The development of this EC technology has been driven to the pilot-line production stage, the underlying nanotechnology-based processes have been largely understood, and corresponding intellectual property (IP) has been protected in European patents and patent applications. However, the decisive step from research to innovation, i.e., the use of the newly developed materials and materials technologies by the industry, could not yet be accomplished.
Thus, the development has arrived at the so-called Valley-of-Death presumably for the following reasons:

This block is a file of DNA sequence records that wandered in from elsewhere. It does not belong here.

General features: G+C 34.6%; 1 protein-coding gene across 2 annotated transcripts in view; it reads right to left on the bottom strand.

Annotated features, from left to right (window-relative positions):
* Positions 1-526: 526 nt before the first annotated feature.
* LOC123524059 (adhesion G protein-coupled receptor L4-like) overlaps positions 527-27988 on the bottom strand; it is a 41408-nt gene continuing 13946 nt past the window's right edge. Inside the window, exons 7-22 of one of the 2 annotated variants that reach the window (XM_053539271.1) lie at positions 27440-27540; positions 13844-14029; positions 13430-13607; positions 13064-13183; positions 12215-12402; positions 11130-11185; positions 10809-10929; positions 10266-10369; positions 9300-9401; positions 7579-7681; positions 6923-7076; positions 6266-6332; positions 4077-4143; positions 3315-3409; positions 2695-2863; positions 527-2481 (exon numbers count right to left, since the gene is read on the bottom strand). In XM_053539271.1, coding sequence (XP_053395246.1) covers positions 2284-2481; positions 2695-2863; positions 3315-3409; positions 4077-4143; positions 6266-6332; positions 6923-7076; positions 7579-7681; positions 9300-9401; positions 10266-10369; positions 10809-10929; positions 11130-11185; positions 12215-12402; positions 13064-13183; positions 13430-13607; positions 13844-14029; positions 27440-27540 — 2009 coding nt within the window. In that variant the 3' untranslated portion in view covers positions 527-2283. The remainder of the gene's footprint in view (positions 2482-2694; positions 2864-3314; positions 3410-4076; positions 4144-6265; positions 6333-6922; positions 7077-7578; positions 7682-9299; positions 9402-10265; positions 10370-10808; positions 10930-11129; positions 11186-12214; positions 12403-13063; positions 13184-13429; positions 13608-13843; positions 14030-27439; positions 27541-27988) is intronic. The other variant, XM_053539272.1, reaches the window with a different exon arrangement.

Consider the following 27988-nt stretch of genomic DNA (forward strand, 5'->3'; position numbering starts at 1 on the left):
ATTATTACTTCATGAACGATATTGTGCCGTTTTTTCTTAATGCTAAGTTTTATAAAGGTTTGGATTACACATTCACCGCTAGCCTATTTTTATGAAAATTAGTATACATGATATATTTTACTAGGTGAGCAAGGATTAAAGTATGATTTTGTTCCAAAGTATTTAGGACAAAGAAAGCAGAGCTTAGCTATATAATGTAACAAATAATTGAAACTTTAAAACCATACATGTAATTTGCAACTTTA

- The final processing steps (cutting, contacting, assembling, sealing) up to now have to be performed manually, which results in a large number of defective devices and high scrap rates. Process automation is strongly required.
- Processing steps had to be performed in scattered laboratory sites, which hampered the progress.
No suitable producer could be identified though the necessary machinery exists to a large part and can be exploited for use.
- Larger investments are probably necessary to bridge the gap in the innovation chain, which faces high technical risk associated with the multi-nanolayer technology pursued.
- Small sale numbers are anticipated for the initial market introduction period (known from commercially available 1st generation smart window products).
- Other more speculative reasons (undercapitalisation, lack of suitable human resources, etc.).